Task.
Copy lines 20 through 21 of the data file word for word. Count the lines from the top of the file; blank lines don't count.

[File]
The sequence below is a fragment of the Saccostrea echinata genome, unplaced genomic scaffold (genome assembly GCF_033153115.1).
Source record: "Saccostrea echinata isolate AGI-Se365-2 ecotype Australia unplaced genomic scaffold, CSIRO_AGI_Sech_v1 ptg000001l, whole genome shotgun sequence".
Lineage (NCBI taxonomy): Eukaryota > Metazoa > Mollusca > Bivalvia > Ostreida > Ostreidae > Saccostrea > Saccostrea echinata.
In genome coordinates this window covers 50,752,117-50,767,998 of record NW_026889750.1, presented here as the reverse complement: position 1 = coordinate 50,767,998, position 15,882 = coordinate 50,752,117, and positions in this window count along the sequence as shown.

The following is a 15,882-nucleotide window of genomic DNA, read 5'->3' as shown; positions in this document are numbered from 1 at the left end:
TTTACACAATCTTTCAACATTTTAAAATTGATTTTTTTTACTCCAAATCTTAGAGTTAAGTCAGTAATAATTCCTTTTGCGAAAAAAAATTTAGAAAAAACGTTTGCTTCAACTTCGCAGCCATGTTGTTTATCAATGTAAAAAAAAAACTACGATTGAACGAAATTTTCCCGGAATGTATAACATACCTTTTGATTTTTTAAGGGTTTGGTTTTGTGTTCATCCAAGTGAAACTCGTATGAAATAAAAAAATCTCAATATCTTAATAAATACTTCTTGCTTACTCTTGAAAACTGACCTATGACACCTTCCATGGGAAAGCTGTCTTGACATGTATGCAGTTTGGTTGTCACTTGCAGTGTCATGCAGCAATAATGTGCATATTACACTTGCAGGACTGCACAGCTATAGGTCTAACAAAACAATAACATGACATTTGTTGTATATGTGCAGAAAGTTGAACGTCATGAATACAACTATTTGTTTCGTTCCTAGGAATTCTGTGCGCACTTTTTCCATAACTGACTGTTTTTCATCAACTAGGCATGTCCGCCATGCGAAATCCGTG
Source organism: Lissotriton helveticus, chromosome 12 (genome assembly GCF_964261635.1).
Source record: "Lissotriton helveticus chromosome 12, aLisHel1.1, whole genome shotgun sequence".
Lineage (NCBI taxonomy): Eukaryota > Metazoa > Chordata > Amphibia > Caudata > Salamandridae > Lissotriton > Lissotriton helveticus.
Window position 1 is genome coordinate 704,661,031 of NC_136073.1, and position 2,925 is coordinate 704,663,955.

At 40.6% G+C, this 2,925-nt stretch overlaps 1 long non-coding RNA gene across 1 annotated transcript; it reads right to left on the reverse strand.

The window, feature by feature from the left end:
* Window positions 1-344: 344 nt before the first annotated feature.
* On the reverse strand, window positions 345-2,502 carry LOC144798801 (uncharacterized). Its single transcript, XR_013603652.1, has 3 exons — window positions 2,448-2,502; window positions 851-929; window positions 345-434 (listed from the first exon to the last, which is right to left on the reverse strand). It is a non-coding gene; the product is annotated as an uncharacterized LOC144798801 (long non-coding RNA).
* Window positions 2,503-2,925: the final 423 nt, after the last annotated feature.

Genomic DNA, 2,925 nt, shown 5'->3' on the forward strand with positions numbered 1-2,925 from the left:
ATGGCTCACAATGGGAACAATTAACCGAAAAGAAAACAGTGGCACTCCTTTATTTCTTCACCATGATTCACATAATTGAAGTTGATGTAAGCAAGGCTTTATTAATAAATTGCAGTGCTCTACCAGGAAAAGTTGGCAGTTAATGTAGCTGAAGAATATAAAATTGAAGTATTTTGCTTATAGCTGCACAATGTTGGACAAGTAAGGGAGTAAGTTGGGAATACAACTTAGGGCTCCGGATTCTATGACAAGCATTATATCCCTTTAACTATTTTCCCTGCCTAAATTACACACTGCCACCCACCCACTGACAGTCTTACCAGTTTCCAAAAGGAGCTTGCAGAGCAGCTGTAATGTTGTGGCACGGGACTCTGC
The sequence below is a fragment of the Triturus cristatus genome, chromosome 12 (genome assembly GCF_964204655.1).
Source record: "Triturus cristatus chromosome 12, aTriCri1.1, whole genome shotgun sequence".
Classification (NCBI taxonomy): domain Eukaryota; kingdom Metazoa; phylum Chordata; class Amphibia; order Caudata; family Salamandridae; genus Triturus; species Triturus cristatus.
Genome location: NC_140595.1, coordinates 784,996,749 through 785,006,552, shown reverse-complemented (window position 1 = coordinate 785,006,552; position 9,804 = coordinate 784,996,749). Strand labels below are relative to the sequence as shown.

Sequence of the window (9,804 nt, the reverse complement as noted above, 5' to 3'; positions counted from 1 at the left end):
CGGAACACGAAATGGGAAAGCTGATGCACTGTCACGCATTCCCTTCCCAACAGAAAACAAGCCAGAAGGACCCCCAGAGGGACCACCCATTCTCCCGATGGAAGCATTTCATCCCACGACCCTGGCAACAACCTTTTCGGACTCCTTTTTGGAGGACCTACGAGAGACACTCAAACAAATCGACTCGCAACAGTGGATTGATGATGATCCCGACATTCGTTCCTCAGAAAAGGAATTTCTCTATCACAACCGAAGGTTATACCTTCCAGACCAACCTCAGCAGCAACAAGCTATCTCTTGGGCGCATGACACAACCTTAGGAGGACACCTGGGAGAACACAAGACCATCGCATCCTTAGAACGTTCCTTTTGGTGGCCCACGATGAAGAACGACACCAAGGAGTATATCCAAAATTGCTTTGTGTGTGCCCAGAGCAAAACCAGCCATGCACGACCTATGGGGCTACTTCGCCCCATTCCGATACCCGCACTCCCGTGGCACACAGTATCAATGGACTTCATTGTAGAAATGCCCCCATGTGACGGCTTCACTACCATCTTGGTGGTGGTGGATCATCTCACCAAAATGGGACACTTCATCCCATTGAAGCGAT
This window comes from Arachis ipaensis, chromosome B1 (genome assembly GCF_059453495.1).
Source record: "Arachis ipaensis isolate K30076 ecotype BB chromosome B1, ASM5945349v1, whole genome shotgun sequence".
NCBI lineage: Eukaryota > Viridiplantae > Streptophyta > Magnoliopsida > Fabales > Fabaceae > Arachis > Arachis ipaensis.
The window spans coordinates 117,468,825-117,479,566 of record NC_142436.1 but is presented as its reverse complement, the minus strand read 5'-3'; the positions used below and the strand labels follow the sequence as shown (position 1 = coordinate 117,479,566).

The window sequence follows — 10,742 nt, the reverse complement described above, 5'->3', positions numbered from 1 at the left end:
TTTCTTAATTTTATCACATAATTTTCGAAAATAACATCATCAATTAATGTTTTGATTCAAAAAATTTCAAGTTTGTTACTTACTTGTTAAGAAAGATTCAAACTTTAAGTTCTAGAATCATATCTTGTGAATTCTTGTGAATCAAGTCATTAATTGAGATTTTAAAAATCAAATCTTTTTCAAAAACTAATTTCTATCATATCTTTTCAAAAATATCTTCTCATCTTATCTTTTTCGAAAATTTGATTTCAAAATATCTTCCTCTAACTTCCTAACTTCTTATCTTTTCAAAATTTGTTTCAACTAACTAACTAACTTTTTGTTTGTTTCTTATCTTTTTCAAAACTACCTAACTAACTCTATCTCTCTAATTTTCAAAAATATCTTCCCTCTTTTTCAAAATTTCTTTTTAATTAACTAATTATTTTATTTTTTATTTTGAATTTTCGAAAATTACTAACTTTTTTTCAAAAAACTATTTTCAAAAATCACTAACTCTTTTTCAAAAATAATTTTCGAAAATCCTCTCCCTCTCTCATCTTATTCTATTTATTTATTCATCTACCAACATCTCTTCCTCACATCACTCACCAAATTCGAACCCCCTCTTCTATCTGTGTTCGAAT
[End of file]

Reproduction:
Classification (NCBI taxonomy): domain Eukaryota; kingdom Metazoa; phylum Chordata; class Amphibia; order Caudata; family Salamandridae; genus Triturus; species Triturus cristatus.
Genome location: NC_140595.1, coordinates 784,996,749 through 785,006,552, shown reverse-complemented (window position 1 = coordinate 785,006,552; position 9,804 = coordinate 784,996,749). Strand labels below are relative to the sequence as shown.